As with many books about Japan, The Princess of Tennis uses many Japanese words. Some might find it charming, but I believe that if a book is for the English-reading community, it should stay in English. I wouldn’t say, “Konomi Teacher”. Even “Mr. Konomi” is passable. Still, I’d just omit the word. In the West, using someone’s last name is also a sign of respect. Untranslated Japanese words with simple English meanings–“ohayo” (“Good morning”), “hajimemashite” (“Nice to meet you”), and “ganbare” (“Good luck” or “Do your best”)–are still in the book. I think I removed every romanized word with corrector ink just to polish the text.

Aside from the mistakes, The Princess of Tennis was entertaining and inspirational for me. Remember my dream of becoming a manga creator? Maybe my TeniPuri call is waiting for me to answer.

The Princess of Tennis: The True Story of an American Manga Assistant

I finally got my copy of The Princess of Tennis from Jamie Lynn Lano!

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There aren’t many stories (if any) about Western manga assistants working in Japan. Jamie Lynn Lano tells all in this book and on her blog, Jamieism.com. You can buy  The Princess of Tennis: The true story of working as a mangaka’s assistant in Japanon Amazon.

Also, you can help Jamie get to San Diego Comic Con through http://www.gofundme.com/9v7x64.

Super Saiyin Level 4: My 4 Years Living and Blogging in Japan

I’m at Super Saiyin status! Yup, I’ve reached 4 complete years of living and blogging in Japan!

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I know, I know. Some Americans have reached city-stomping, moon-transforming monkey status in their tenth, twentieth, or even thirtieth years in Japan. Good for them! For me, it’s an awesome thing: I’m still living my dream! And I’ve learned a few things along the way.

Anime and manga does and doesn’t equal culture.

Just as any media doesn’t fully capture a single culture, it also says a lot about that culture. The Japanese population is mostly Japanese. From the time Japanese people are born until they die, there are certain things that’re taught to them. Did you know that Japanese students take Ethics and Morals in junior high school? And did you know Japanese students are punished more for not following the rules than their grades? No, maybe not. In reality, Japanese people aren’t allowed to stand out. Japan is a collective society, and in a country the size of California housing millions, the population can’t afford to be individualistic. But in anime and manga, you’ll see students who are totally different because of their natural talents or super abilities. In a way, these media are reflections of a country where the hammer strikes down the standing nail.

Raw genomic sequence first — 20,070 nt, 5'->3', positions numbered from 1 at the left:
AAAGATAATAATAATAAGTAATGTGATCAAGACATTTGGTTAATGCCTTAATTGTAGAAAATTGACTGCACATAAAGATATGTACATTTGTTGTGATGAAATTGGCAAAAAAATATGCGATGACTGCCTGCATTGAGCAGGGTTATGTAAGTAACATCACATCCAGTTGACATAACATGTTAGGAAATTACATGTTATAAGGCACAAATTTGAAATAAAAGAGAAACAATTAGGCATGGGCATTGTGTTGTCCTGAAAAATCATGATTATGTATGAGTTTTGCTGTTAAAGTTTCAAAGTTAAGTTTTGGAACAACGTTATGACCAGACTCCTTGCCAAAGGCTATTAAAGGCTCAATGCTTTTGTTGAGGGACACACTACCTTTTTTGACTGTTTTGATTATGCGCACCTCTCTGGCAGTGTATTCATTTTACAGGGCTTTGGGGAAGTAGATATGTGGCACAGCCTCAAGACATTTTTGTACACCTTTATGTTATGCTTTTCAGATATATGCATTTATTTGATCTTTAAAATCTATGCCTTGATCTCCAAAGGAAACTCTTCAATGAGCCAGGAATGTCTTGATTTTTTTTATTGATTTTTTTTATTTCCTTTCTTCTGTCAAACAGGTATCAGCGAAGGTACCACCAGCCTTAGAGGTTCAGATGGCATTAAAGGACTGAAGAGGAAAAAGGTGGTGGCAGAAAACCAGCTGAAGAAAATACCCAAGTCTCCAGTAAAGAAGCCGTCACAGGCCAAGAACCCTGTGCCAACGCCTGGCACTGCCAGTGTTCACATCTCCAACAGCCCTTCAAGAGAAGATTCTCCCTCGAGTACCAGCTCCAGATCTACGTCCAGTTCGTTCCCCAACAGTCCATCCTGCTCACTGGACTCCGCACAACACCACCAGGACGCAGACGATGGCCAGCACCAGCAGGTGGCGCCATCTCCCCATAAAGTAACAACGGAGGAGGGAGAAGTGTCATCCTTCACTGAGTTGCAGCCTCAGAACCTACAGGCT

Design and marketing is on a whole different level in Japan.

Wherever you walk in Japan, you’re bound to find billboards upon billboards, posters behind posters, signs above signs of ads, ads, ads. Even if you can’t read them, these ads are successful at embedding colorful and creative images into your brain. Everything has a mascot (ever hear of Hello Kitty, Kumamon, Pikachu, or Luffy?). When I think of American ads, they don’t compare. Then again, the States has it good with creating recognizable brands. Hmm, maybe I’m wrong… Still, Japanese advertising makes me laugh!

Quality of (Insert a Noun) is cities above the American sense of quality

I’m absolutely in love with Japan’s sense of quality. It shows in mundane things: merchandise at thrift stores are clean and cared for; lunches are freshly prepared by mothers and lunchbox pros same day; fast food actually matches the pictures. So, yeah, quality of life is awesome in Japan. There’s the national healthcare that every working person can receive (OMG, Japan is Socialistic ::gasp::), and the older you are, the cheaper your optional car insurance becomes. Don’t get me wrong, I do miss the States, but some things–the crappy secondhand buys, the fat-salt-sugar-saturated processed food, and the bombardment of unhealthy lifestyles–aren’t living up to my quality of life anymore.

I miss the straightforwardness of the West

Japan is the land of beating around the bush. You can’t say anything directly because it’s seen as unfriendly. Instead of saying, “Why aren’t you wearing an undershirt?” you have to opt for a round-about way of saying things. “Aren’t you cold?” The real meaning: you’re not dressed properly for work! Then again, no one will tell you at the very beginning how to dress for work in Japan like in the States. “Do I have to wear suits? What color? How long?” You have to become a really great observer in Japan and answer the questions yourself. In a way, I find it refreshing. As Haruki Murakami wrote in 1Q84, “If you can’t understand it without an explanation, you can’t understand it with an explanation.” 

Give Me My (Free) Digital Manga!

Looking to read manga without going to the bookstore? Get your digital manga here! 

Provider Cost E-Reader Source Genre Notes
Comicloud.net/eng Purchase per manga Kindle, Google Play Directly from Japan, Korea Indie, bizarre, grotesque
CrunchyRoll.com and ComiPo! $6.95/month (limited access), $11.95/month (full access) Apple, Google Play Directly from Japan, international Indie, shonen, seinen Gift memberships: $34.95/3 months, $99.95/1 year
GENmanga.com $24/year Barnes & Noble, Amazon Directly from Japan Seinen, indie, manhwa
Inkblazers.com Free Apple International All, indie formerly Manga Magazine
en.MangaReborn.jp $10/1000 coins Directly from Japan Indie  Has a specific search engine for preferences
Weekly Shonen Jump (shonenjump.viz.com) $25/year Apple, Kobo, Nook, Kindle, Google Play Same day direct from Japan Shounen, seinen
ComiXology.com Purchase per manga, comic  Apple OEL manga, former Tokyopop titles Free comics available
SparklerMonthly.com(Serviced by Chromatic Press) $5/month  Depends on format (audio, visual)  From English-speaking creators OEL shoujo and josei manga, prose, and audio First chapters and prologues available for free

You can also check out some apps that give you free or cheap access to licensed and new manga.

Manga Box App – This English and Japanese app provides popular manga like Nisekoi and Kindaichi Case Files along with lesser known titles such as Spoof on Titan, Chubby Cinderella, and Shinjuku DxD. This app is a free download for Android and iPhone.